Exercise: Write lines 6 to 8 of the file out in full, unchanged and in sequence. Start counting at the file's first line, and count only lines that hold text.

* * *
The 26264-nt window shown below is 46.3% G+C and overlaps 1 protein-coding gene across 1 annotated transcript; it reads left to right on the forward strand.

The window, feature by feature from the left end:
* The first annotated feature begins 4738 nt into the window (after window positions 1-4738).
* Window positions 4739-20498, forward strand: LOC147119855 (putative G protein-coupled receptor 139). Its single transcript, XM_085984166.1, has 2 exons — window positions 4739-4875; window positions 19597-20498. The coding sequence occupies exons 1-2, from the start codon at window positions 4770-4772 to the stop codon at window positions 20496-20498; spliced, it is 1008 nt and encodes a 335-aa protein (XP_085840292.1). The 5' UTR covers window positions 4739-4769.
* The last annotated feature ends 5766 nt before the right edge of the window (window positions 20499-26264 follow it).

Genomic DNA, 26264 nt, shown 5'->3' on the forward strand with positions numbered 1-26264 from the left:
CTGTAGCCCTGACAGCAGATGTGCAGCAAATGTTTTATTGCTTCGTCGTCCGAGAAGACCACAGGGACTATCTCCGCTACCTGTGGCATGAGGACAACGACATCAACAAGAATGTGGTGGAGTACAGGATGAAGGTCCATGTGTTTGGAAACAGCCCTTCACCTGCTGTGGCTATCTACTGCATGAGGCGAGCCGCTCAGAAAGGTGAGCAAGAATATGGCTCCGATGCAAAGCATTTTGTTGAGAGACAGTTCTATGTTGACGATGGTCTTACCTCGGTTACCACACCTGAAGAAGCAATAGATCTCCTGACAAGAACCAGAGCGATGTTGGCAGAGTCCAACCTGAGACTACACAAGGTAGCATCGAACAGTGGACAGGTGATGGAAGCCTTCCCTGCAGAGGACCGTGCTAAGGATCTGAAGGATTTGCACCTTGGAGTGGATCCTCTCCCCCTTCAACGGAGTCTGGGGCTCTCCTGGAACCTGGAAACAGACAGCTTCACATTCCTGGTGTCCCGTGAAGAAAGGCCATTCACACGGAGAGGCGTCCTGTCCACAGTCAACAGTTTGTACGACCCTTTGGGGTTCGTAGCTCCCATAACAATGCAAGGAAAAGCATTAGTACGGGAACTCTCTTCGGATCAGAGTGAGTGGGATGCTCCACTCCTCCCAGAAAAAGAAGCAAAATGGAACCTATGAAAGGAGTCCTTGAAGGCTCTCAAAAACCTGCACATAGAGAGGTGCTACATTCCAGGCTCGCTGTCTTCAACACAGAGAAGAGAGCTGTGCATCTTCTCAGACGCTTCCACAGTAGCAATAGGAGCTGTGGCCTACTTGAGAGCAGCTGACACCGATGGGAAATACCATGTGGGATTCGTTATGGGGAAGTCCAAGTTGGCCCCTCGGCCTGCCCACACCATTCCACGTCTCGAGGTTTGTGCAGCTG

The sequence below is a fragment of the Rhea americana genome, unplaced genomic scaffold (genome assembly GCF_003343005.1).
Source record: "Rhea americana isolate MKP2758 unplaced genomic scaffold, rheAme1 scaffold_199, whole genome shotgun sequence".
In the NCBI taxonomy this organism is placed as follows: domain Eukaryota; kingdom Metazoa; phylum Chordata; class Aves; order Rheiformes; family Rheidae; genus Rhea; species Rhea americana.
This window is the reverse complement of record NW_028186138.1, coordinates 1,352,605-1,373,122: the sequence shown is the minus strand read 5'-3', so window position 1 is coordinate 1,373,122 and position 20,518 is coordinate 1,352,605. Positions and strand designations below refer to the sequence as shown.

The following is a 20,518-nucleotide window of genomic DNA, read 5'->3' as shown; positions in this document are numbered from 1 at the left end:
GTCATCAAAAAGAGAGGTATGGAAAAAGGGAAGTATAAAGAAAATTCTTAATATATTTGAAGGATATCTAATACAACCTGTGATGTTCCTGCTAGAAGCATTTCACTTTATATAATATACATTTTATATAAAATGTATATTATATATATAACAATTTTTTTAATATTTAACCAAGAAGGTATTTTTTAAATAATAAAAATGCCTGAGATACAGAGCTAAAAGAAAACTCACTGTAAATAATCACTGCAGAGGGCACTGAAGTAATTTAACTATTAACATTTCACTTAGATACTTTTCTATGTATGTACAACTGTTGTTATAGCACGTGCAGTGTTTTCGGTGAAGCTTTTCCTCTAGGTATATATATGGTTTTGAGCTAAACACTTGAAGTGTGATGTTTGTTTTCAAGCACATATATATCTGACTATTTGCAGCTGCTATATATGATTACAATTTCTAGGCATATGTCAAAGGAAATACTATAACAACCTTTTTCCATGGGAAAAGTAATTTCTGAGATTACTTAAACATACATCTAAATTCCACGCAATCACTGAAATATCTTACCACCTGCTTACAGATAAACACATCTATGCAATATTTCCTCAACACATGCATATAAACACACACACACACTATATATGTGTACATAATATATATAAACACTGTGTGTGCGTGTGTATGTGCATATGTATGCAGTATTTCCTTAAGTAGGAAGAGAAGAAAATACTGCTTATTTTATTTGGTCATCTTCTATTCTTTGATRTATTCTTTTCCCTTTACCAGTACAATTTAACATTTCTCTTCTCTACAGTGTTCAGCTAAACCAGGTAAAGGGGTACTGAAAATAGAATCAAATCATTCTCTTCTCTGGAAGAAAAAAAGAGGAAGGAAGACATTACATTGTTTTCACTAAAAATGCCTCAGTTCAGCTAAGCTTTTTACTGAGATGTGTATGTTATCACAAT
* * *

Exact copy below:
Genomic DNA, 26264 nt, shown 5'->3' on the forward strand with positions numbered 1-26264 from the left:
CTGTAGCCCTGACAGCAGATGTGCAGCAAATGTTTTATTGCTTCGTCGTCCGAGAAGACCACAGGGACTATCTCCGCTACCTGTGGCATGAGGACAACGACATCAACAAGAATGTGGTGGAGTACAGGATGAAGGTCCATGTGTTTGGAAACAGCCCTTCACCTGCTGTGGCTATCTACTGCATGAGGCGAGCCGCTCAGAAAGGTGAGCAAGAATATGGCTCCGATGCAAAGCATTTTGTTGAGAGACAGTTCTATGTTGACGATGGTCTTACCTCGGTTACCACACCTGAAGAAGCAATAGATCTCCTGACAAGAACCAGAGCGATGTTGGCAGAGTCCAACCTGAGACTACACAAGGTAGCATCGAACAGTGGACAGGTGATGGAAGCCTTCCCTGCAGAGGACCGTGCTAAGGATCTGAAGGATTTGCACCTTGGAGTGGATCCTCTCCCCCTTCAACGGAGTCTGGGGCTCTCCTGGAACCTGGAAACAGACAGCTTCACATTCCTGGTGTCCCGTGAAGAAAGGCCATTCACACGGAGAGGCGTCCTGTCCACAGTCAACAGTTTGTACGACCCTTTGGGGTTCGTAGCTCCCATAACAATGCAAGGAAAAGCATTAGTACGGGAACTCTCTTCGGATCAGAGTGAGTGGGATGCTCCACTCCTCCCAGAAAAAGAAGCAAAATGGAACCTATGAAAGGAGTCCTTGAAGGCTCTCAAAAACCTGCACATAGAGAGGTGCTACATTCCAGGCTCGCTGTCTTCAACACAGAGAAGAGAGCTGTGCATCTTCTCAGACGCTTCCACAGTAGCAATAGGAGCTGTGGCCTACTTGAGAGCAGCTGACACCGATGGGAAATACCATGTGGGATTCGTTATGGGGAAGTCCAAGTTGGCCCCTCGGCCTGCCCACACCATTCCACGTCTCGAGGTTTGTGCAGCTG

The sequence below is a fragment of the Rhea americana genome, unplaced genomic scaffold (genome assembly GCF_003343005.1).